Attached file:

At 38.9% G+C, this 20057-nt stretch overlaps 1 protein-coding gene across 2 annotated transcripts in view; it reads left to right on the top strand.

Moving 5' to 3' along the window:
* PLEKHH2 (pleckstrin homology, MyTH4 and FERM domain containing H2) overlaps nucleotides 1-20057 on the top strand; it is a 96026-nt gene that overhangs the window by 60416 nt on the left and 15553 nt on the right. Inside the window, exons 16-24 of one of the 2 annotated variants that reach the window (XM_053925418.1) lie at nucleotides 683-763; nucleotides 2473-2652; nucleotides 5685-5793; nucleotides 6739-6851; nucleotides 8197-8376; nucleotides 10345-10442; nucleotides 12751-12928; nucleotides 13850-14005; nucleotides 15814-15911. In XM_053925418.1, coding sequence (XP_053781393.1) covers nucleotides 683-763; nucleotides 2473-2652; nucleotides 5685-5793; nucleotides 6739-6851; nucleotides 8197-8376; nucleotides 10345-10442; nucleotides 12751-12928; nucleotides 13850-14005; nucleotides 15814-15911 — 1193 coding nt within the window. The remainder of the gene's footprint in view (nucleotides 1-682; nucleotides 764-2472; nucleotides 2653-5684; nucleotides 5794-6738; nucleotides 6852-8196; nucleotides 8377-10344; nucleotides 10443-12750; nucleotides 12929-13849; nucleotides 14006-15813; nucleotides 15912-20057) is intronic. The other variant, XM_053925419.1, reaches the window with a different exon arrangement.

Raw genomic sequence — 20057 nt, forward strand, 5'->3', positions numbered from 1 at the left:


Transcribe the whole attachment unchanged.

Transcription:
At 38.9% G+C, this 20057-nt stretch overlaps 1 protein-coding gene across 2 annotated transcripts in view; it reads left to right on the top strand.

Moving 5' to 3' along the window:
* PLEKHH2 (pleckstrin homology, MyTH4 and FERM domain containing H2) overlaps nucleotides 1-20057 on the top strand; it is a 96026-nt gene that overhangs the window by 60416 nt on the left and 15553 nt on the right. Inside the window, exons 16-24 of one of the 2 annotated variants that reach the window (XM_053925418.1) lie at nucleotides 683-763; nucleotides 2473-2652; nucleotides 5685-5793; nucleotides 6739-6851; nucleotides 8197-8376; nucleotides 10345-10442; nucleotides 12751-12928; nucleotides 13850-14005; nucleotides 15814-15911. In XM_053925418.1, coding sequence (XP_053781393.1) covers nucleotides 683-763; nucleotides 2473-2652; nucleotides 5685-5793; nucleotides 6739-6851; nucleotides 8197-8376; nucleotides 10345-10442; nucleotides 12751-12928; nucleotides 13850-14005; nucleotides 15814-15911 — 1193 coding nt within the window. The remainder of the gene's footprint in view (nucleotides 1-682; nucleotides 764-2472; nucleotides 2653-5684; nucleotides 5794-6738; nucleotides 6852-8196; nucleotides 8377-10344; nucleotides 10443-12750; nucleotides 12929-13849; nucleotides 14006-15813; nucleotides 15912-20057) is intronic. The other variant, XM_053925419.1, reaches the window with a different exon arrangement.

Raw genomic sequence — 20057 nt, forward strand, 5'->3', positions numbered from 1 at the left: